You can either plan all the cutouts at once or go in sections. I found it helpful to go in sections, partially because I got a better feel for what it was going to look like as I went along and made some changes to my plan accordingly, but also because going in sections means that you can take a break from penciling to sew/cut and take a break from sewing/cutting to pencil some more!
I found it helpful to cut stencils out of paper for some of the more precise cutouts - the hem and the stars. I made a basic template and then just traced around it on the garment.
Step 4: Cutouts - Sew and Cut!
After planning your cutouts, it's time to start stitching around them. Basically, just use your basic straight stitch on your machine (centered or left aligned needle doesn't really matter - pick the one you're more comfortable with). I didn't have a light colored thread in my stash, so I chose to use a highly contrasting blue thread, but you can use whatever color you like best. You can't see it too much far away, but you can see it upon close inspection. This step will take a lot of time (I watch lots of TV episodes while I work!) but basically, just follow your drawn-in lines, picking up the pressure foot and turning the whole garment as you go. I did not always cut the bobbin thread as I moved from shape to shape, that way I did not have to pull the whole garment off the machine each time to reach the thread. You can cut it off later. I did backstitch at the beginning and end of each of the shapes, just to make sure the stitching would stay with such a loosely woven material.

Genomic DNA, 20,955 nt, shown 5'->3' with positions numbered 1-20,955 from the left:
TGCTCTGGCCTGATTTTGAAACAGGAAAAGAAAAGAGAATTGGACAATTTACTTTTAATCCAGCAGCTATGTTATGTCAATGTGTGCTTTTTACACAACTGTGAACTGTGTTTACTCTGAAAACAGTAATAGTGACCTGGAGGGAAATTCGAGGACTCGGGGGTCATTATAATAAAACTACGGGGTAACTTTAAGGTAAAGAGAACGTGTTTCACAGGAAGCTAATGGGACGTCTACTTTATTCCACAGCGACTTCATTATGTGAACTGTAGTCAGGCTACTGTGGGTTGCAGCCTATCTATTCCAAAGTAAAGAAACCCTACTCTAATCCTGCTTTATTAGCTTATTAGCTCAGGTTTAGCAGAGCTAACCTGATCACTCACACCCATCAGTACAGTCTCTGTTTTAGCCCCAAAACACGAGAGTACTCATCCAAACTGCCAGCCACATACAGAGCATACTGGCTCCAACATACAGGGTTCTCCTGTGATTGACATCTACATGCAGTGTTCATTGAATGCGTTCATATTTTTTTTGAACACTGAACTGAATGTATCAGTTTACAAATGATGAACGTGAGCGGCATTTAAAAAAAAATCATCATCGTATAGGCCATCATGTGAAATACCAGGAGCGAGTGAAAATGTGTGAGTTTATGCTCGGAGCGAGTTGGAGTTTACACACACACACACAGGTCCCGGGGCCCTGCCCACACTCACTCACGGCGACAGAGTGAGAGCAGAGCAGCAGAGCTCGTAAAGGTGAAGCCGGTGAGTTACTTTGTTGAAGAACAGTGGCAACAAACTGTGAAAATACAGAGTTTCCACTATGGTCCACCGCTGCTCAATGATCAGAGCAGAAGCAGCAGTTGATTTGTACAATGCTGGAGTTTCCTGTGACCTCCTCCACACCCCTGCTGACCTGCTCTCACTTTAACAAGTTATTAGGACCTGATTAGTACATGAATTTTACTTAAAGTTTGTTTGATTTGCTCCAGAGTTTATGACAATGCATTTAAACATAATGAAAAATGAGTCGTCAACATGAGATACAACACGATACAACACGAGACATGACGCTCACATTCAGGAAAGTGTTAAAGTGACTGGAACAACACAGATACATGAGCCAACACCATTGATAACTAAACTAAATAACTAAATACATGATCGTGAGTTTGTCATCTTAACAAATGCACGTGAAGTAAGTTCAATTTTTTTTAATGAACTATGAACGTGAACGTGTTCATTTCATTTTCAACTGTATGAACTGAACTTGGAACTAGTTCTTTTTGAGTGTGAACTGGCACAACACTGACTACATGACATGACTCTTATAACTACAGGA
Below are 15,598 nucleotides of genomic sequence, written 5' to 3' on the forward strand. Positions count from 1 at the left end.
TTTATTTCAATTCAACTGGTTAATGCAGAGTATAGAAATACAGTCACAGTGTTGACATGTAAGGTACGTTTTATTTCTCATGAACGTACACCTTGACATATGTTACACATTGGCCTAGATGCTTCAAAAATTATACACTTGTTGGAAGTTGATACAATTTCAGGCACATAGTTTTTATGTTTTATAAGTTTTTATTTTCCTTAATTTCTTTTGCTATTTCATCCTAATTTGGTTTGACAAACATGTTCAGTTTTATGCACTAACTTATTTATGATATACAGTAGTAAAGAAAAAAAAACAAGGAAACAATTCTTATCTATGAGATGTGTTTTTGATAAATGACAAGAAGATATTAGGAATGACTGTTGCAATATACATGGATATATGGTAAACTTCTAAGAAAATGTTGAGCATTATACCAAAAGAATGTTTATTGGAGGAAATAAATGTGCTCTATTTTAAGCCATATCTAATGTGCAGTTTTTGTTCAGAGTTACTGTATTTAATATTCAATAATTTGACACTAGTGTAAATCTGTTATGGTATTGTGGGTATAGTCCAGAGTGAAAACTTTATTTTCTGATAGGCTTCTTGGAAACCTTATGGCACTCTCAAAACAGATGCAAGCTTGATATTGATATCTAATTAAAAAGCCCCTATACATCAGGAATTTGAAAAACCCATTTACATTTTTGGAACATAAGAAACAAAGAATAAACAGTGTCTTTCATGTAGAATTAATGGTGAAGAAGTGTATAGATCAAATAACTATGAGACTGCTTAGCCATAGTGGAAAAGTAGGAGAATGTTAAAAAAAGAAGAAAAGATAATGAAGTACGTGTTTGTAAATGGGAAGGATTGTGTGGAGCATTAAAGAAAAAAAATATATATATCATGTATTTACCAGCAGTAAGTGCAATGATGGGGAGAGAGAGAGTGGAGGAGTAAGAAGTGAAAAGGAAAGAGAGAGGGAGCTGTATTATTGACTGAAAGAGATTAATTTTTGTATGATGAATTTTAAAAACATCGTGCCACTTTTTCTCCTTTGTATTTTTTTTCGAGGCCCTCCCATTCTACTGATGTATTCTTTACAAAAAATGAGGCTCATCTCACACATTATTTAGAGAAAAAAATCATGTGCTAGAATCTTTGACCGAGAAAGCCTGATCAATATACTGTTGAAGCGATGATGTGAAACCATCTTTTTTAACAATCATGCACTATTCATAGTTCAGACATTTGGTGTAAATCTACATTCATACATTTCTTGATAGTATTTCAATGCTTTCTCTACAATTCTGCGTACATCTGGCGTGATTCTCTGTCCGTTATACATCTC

After sewing around some shapes, it's time to cut them out! This is where a baby pair of scissors are vital, as you have a huge amount of control with them. I recommend a pair of Gingher's lightweight embroidery scissors, but anything that is small and has a sharp point will work. You'll be using them quite a bit, so the lightweight aspect of my scissors was fantastic! Cutting out the shapes is simple - just gently poke your scissors into the material in the area you want to cut out, making sure to slip the scissor between the layers and then just start snipping. I chose to cut closely to the stitching, but you can decide what allowance you would like there.
Cutting over seams can be tricky, but I just either planned the shapes around the seam lines or just trimmed really close to them so that they almost disappeared when you looked at the dresses from a decent distance.
Remember to stop every once in a while to step back and take a look at how it is going!
Step 5: Finishing Details!
Now is finally time to put in the zipper and stitch up the rest of the center back seam. I chose to not continue the cutwork across the center back seam, but you can do that now, if you would like.
If you chose to not finish the edges before, now is the time to finish the raw edges with binding tape of some sort. I chose orange because it was a color in the painting that I wanted to highlight, but white or brown would have worked just as well! If you put sleeves on your garment, I would recommend not attaching them until after you've done all the cutwork. Cutwork is most easily accomplished when the pieces are as flat as possible.
And that's about it! If you are using a loosely woven upper layer, you may have to go back and trim some scragglers later on, depending on the finished look you are aiming for. I wanted mine to be as clean as possible, so I trimmed before the photoshoot and runway show this dress was featured in.
Enjoy your dress! This cutwork technique isn't particularly difficult, but it does take some time. I would estimate this dress took me 30-40 hours, start to finish, and I'm not the slowest sewer in the bunch :)
Also! There are more pictures of the dress over on my blog!
* All but the first image on this page courtesy of Rachel Sumner